Wednesday, 29 July 2015

Take Me Away, Shuffle Function Wednesday - 29/07/15

The Rules of Shuffle Function Wednesday.
  1. Pick a song.
  2. Put your player on shuffle.
  3. You cannot skip any song.
  4. Sit back and relax.

Conditions of my Parole
Flight of Icarus
Iron Maiden
This Heart Attack
In The Lake
Emilie Simon
Kate Miller-Heidke
Man In The Moon
Iron Lion Zion
Bob Marley & The Wailers
Home is where it hurts
Still Alive (featuring Sara Quin)
Jonathan Coulton
Breaking Point
Every Single Night
Fiona Apple
Thanks For Today
Kate Miller-Heidke
A Distinctive Sound
The bends
All The Aces
Mr Bungle
Poor Doggie
Eagles of Death Metal
Kids With Guns
Dance of Death
Iron Maiden
Aretha Franklin
Green Onions
Booker T & the MGs
Quote Unquote
Mr Bungle
Love’s Not A Competition (But I’m Winning)
Kaiser Chiefs
Yeah Yeah Yeahs
Let’s Have A War
A Perfect War
Nine Inch Nails
Little Sister
Queens of the Stone Age
Everyday Formula
Lady Helen
Devin Townsend
Under The Milky Way Tonight
The Church
Sucker (feat Norah Jones)
Peeping Tom
Hurt (Quiet)
Nine Inch Nails
Until It Sleeps

Sunday, 26 July 2015

Beyond Comprehension

I want to start this post with a general spiel about what people consider normal, or refer to an article I've read recently, or any of the usual intros that these things often kick off with but this time I honestly can't.

What I'm starting with is this: my 21 year old cousin does not know how to cut her own fingernails.

Yes, you read that correctly.

I've always known she was sheltered, a bit lazy, and that her parents do more for her than they should* but this was the first time that I truly grasped the magnitude of the issue.

We were at a family gathering and halfway through she realised that she had netball afterwards and had to trim her fingernails first or she wouldn't be allowed on the court.

She didn't have anything useful with her so she started biting them off.

Seeing what she was up to, I pulled out a basic set of nail clippers that I keep in my handbag and passed them over.
These sort of dealies, you know the ones.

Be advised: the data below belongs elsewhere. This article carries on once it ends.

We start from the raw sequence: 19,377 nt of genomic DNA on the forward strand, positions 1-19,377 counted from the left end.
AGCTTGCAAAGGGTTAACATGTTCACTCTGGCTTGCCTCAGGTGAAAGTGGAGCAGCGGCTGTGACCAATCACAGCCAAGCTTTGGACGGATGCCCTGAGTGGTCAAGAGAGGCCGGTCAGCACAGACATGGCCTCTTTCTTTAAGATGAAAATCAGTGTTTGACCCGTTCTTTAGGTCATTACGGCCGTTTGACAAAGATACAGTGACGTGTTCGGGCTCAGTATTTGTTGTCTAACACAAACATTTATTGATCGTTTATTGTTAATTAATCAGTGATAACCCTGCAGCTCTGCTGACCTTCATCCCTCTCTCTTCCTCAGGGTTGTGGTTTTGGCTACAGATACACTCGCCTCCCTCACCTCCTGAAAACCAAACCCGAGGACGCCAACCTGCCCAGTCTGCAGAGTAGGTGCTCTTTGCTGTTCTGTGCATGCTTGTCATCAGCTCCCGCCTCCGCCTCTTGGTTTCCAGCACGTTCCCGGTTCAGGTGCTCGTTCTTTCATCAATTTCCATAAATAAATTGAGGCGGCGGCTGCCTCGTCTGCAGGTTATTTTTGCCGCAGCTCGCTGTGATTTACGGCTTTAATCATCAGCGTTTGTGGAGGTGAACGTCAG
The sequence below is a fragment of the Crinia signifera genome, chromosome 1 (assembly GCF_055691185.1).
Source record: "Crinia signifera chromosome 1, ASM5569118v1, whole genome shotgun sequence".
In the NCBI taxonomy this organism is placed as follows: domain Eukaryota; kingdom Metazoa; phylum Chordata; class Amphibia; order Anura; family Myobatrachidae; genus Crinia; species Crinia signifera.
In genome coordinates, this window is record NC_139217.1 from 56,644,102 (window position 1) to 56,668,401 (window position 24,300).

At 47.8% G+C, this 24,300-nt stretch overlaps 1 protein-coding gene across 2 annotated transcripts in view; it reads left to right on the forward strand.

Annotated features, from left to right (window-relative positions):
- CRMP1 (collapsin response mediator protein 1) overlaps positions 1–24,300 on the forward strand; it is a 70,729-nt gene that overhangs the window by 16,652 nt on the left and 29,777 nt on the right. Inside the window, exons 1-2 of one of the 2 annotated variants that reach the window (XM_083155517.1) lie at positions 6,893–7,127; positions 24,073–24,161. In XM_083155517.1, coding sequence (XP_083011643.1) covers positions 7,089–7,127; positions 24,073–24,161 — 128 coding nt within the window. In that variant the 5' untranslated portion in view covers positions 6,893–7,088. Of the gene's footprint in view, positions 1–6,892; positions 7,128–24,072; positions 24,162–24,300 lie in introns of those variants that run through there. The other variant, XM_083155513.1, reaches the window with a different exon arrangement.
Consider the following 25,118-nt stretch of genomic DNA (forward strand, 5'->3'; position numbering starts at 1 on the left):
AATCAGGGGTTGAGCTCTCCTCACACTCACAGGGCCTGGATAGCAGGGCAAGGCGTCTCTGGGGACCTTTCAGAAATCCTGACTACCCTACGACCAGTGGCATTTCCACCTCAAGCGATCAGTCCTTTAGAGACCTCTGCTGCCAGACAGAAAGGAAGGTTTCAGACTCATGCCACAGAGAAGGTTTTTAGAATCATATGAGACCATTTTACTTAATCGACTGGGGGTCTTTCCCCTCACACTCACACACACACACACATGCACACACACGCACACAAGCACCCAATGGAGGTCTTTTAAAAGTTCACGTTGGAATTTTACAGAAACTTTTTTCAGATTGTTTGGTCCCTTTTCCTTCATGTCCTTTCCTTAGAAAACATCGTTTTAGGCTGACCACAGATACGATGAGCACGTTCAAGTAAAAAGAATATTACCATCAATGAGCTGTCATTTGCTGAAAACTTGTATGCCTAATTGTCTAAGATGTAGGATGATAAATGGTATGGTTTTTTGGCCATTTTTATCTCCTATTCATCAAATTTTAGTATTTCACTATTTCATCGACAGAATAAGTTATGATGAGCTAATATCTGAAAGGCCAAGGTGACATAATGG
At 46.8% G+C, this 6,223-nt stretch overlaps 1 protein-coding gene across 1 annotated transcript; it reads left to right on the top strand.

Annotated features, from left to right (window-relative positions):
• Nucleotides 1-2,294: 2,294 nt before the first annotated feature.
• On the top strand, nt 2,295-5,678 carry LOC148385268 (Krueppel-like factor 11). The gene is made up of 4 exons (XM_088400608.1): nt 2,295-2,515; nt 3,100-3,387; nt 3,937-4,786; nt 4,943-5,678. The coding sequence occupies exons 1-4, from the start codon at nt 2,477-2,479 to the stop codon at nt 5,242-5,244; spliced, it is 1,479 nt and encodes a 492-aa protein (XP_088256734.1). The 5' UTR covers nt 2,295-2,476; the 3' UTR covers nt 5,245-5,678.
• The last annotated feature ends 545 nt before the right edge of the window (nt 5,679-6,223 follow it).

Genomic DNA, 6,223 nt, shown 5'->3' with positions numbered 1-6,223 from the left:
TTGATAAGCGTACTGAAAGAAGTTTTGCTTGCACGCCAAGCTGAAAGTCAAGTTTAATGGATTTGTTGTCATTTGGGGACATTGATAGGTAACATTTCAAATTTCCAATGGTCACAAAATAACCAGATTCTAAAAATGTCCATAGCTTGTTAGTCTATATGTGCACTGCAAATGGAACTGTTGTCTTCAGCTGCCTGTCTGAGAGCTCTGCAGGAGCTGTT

She thanked me, put them over the end of her nail without opening them and then proceeded to swivel them about, trying to get them to work like a man unsure of how to apply a can opener to a can in a way that will produce food.

Starting to get a bit worried now, I said 'oh here let me get that' and popped them open for her and demonstrated the clipping motion.
She thanked me again, applied the clippers to her fingernail, clamped down and then instead of clipping through, ripped the end of her nail off, then calmly applied it to her next fingernail to do the same.

At this point I think my brain started screaming, and a nail later I managed to get my body to move, plucked them out of her grip and said 'let me tidy those up for you'** and cut her nails for her because Jesus Electric Sliding Christ!

How do you get to 21 without learning how to cut your own nails?

This means that someone else has been doing it for 21 years!

Outside of the times she's presumably gnawed them off.

And if she hasn't learned how to trim her own nails what else hasn't she learned?

There have been a lot of articles written about helicopter parenting*** in the last decade particularly.

Articles about how helicopter parenting is leaving adults stuck in adolescence because overly helpful parents have sought to protect them from disappointment too effectively or have not been able to step back and allow them to learn from their own mistakes.

Articles about how parents are pushing their children into learning environments or professions that make them miserable in the belief that they're setting them up for success later in life which will counterbalance today's misery with future happiness and security.

One of the most extreme manifestations of this inability to deal with 'the real world' or life in general comes in the form of Japan's Hikikomori, individuals so overcome by the pressure to succeed or the fear of social missteps that they lock themselves in their rooms, barely emerging for years.